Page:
In our experiment, we used what’s known as the ‘first-person shooter’s task’, which simulates the snap judgments police officers make. Participants see a white or black man holding a gun or phone, and have to decide whether to shoot depending on the perceived level of threat. In prior studies, participants were significantly more likely to shoot an unarmed black individual than a white one.
But we timed the stimuli to occur either between or on a heartbeat. Remarkably, the majority of misidentifications occurred when black individuals appeared at the same time as a heartbeat. Here, the number of false positives in which phones were perceived as weapons rose by 10 per cent compared with the average. In a different version of the test, we used what’s known as the ‘weapons identification task’, where participants see a white or black face, followed by an image of a gun or tool, and must classify the object as quickly as possible. When the innocuous items were presented following a black face, and on a heartbeat, errors rose by 20 per cent.
Yet in both instances, when the judgment happened between heartbeats, we observed no differences in people’s accuracy, irrespective of whether they were responding to white or black faces. It seems that the combination of the firing of signals from the heart to the brain, along with the presentation of a stereotypical threat, increased the chances that even something benign will be perceived as dangerous.
It’s surprising to think of racial bias as not just a state or habit of mind, nor even a widespread cultural norm, but as a process that’s also part of the ebbs and flows of the body’s physiology. The heart-brain dialogue plays a crucial role in regulating blood pressure and heart rate, as well as motivating and supporting adaptive behaviour in response to external events. So, in fight-or-flight responses, changes in cardiovascular function prepare the organism for subsequent action. But while the brain might be predictive, those predictions can be inaccurate. What our findings illustrate is the extent to which racial and possibly other stereotypes are hijacking bodily mechanisms that have evolved to deal with actual threats.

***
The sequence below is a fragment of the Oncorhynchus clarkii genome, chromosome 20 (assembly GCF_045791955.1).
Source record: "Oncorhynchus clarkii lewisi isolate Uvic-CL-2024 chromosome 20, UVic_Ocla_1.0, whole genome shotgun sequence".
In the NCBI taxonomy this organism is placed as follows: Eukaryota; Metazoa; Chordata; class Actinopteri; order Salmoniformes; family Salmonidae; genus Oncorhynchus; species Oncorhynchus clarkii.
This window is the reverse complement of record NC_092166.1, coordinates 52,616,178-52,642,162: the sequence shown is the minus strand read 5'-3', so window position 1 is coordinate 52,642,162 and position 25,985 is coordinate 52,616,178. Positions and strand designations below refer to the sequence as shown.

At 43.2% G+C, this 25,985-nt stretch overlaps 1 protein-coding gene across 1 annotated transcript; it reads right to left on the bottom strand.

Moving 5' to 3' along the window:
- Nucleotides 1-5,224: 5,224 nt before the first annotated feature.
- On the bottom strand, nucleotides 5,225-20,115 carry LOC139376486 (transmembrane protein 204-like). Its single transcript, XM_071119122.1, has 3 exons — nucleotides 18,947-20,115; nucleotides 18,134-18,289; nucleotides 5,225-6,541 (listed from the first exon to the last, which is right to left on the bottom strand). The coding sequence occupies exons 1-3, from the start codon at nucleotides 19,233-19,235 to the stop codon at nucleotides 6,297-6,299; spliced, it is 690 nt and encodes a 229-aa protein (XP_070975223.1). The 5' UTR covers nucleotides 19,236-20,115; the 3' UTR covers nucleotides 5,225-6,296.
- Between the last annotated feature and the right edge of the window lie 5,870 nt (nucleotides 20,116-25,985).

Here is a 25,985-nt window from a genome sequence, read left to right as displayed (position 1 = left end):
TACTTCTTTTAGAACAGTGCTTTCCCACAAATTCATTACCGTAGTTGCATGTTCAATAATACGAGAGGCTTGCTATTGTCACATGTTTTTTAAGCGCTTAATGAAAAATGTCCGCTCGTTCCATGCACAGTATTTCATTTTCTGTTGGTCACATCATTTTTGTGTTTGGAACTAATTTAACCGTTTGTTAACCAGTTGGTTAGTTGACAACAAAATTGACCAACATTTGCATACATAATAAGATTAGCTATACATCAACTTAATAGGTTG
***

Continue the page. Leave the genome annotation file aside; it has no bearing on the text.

The psychologist Lisa Barrett Feldman at Northeastern University in Boston coined the term ‘affective realism’ to describe how the brain perceives the world through the body. On the one hand, this is a reason for optimism: if we can better understand the neurological mechanisms behind racial bias, then perhaps we’ll be in a better position to correct it. But there is a grim side to the analysis, too. The structures of oppression that shape who we are also shape our bodies, and perhaps our most fundamental perceptions. Maybe we do not ‘misread’ the phone as a gun; we might we actually see a gun, rather than a phone. Racism might not be something that societies can simply overcome with fresh narratives and progressive political messages. It might require a more radical form of physiological retraining, to bring our embodied realities into line with our stated beliefs.
This article was originally published at Aeon and has been republished under Creative Commons.
Feature photo: Actors Gregory Peck as Atticus Finch and Brock Peters as Tom Robinson in the film ‘To Kill a Mockingbird’, 1962.Aeon, Partner Content